3. What Mel & Sue are for, so far as Series 1 is concerned, is to anchor the History Bits. Now, I’m a fan and staunch defender of the History Bits, but even I have to baulk at there being three in one episode, in some cases lasting for up to 8 or 9 minutes, usually revolving around actual mouldering 200 year old cake being very slowly unwrapped from a tin Mel found in her nan’s attic. There are some highlights (Sue having a picnic in a giant stone circle with a particularly…academic looking food historian, and Mel and Sir Rannulph Fiennes both struggling manfully with a complete lack of natural chemistry both linger in the memory) but all in all I’m very glad that the History Bit was quickly whittled down from making up about 30% of any epsidoe to around 10%, and from “earnest discussion of how the Industrial Revolution changed biscuits forever” to “hilarious anecdotes about giant Spotted Dicks”.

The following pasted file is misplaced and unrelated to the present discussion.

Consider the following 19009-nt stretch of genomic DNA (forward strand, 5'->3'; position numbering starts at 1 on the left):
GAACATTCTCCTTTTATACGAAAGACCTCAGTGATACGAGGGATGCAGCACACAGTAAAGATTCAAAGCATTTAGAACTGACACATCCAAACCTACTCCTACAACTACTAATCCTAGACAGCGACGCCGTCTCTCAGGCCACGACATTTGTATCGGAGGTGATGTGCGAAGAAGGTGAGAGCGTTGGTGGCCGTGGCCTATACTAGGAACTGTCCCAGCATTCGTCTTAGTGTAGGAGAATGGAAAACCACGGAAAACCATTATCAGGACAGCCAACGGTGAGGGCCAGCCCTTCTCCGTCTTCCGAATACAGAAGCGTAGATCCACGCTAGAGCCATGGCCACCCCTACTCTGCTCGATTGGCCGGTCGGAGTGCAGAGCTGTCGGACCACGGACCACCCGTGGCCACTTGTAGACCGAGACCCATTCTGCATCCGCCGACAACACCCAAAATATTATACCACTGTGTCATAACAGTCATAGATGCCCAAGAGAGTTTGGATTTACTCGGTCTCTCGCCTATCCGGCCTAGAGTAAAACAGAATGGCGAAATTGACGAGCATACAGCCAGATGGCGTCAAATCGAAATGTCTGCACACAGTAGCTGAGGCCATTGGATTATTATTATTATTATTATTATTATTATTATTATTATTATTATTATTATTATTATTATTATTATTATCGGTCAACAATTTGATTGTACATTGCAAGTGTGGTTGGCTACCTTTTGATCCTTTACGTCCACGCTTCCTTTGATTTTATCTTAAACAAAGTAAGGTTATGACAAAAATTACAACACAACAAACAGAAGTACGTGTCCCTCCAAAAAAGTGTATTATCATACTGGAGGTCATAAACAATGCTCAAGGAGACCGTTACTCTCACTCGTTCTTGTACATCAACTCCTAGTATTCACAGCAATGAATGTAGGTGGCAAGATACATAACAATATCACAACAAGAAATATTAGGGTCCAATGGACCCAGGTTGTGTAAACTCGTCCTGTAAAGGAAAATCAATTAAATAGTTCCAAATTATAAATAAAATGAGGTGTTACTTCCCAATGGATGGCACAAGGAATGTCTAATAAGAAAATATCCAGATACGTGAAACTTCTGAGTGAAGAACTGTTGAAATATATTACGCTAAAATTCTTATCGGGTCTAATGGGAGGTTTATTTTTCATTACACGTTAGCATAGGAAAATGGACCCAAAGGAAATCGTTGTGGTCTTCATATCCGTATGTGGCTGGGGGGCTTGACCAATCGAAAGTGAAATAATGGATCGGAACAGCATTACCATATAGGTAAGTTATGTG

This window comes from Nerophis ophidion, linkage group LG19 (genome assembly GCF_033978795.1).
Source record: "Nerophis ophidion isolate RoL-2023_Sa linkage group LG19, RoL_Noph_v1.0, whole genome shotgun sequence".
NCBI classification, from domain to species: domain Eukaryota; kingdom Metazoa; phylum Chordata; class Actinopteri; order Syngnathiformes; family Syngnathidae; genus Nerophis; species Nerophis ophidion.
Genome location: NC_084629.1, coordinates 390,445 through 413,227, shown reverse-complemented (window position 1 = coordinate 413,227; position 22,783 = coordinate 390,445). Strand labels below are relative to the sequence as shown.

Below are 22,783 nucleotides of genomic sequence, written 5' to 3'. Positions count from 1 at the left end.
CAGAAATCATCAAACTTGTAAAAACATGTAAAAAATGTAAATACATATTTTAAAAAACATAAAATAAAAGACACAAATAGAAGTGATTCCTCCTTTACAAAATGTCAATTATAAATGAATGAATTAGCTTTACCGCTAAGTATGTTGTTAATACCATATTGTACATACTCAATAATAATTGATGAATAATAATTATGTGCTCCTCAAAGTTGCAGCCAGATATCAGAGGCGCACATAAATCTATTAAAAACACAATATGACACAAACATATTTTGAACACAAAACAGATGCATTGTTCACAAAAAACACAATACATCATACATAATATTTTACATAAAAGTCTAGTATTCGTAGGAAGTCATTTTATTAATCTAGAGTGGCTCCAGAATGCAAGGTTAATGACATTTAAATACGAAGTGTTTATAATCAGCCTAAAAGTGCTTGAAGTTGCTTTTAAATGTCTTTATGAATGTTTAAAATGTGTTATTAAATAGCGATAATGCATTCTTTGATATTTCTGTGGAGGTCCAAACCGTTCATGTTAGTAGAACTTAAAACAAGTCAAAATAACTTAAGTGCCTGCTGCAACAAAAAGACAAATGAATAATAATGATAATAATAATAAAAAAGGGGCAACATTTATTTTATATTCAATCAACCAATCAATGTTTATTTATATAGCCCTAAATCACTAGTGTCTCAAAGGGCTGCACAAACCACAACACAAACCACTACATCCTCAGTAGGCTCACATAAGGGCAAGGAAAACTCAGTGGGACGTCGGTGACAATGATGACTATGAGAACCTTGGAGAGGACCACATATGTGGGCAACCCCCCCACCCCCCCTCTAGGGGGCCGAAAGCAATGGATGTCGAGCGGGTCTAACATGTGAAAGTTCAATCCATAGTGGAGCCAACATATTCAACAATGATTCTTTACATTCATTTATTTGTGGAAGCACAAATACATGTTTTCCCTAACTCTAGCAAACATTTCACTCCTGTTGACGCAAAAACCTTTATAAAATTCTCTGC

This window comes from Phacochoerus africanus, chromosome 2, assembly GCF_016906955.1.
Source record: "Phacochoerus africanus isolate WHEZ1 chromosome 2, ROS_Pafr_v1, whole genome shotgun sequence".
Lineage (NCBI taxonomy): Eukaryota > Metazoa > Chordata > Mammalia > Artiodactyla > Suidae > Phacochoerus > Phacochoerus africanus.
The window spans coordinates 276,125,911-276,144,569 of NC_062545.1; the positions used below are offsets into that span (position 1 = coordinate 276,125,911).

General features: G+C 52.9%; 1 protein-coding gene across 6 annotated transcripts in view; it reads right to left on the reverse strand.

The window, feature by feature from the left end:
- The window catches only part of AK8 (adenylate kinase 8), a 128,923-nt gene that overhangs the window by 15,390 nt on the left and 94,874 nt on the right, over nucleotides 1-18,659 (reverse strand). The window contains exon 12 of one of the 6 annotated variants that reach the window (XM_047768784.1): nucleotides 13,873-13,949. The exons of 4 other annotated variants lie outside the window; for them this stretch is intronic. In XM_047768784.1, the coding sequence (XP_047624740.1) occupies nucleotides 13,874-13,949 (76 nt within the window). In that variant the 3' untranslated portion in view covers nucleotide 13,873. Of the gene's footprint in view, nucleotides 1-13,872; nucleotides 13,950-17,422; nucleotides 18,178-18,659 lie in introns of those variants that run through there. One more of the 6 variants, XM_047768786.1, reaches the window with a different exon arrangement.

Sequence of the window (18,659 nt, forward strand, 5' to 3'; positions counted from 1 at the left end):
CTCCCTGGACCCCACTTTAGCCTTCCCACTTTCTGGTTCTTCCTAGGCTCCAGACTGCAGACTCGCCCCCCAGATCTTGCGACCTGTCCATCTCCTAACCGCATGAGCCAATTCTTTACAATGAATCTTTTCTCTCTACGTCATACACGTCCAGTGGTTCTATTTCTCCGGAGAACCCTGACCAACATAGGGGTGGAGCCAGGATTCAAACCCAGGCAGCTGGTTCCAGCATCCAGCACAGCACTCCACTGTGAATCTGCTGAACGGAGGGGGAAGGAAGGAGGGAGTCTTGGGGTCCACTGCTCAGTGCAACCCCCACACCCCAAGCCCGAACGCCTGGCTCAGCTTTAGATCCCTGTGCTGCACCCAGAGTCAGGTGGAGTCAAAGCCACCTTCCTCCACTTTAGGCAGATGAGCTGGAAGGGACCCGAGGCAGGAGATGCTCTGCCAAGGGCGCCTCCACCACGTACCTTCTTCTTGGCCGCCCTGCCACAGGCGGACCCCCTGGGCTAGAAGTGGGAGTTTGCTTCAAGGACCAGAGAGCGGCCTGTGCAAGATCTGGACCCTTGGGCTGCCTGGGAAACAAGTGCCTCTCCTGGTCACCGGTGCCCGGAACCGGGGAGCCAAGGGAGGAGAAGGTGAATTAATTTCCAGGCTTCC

4. One of the most common criticisms of The Bake Off these days is that it’s become too highly-strung and melodramatic, and that in the old days things were a lot more laid-back and charming. Having now watched Series 1, I can only presume that those remenisces are referring back to some sort of Series 0 kept in a lockbox 50ft under Television Centre, as the show I watched was book-ended by two grown men (first boot Mark and winner Edd) dissolving into incoherent racking sobs over cakes and had many more weeping sessions in-between. There are also no fewer than three contestants there using the competition to decide whether to jack in their day job and commit to being a professional baker full time, with nobody exemplifying this more than fuzzy, squeaky voiced, almost monobrowed posho Jonathan (my totty for the series, I am not ashamed) who over the course of his three episode stay is full of existential angst over whether to stick to being a research analyst (NO) or throw caution to the wind and become Mr Pudding (possibly some sort of dessert based superhero, this was never really made clear), like generations of his family before him (YES). It’s no spoiler to say that he ultimately chooses the latter option, and as far as I know to this day, Jonathan still drives around the streets of Milton Keynes every night fighting crime and delivering his cream horns to the underpriveleged.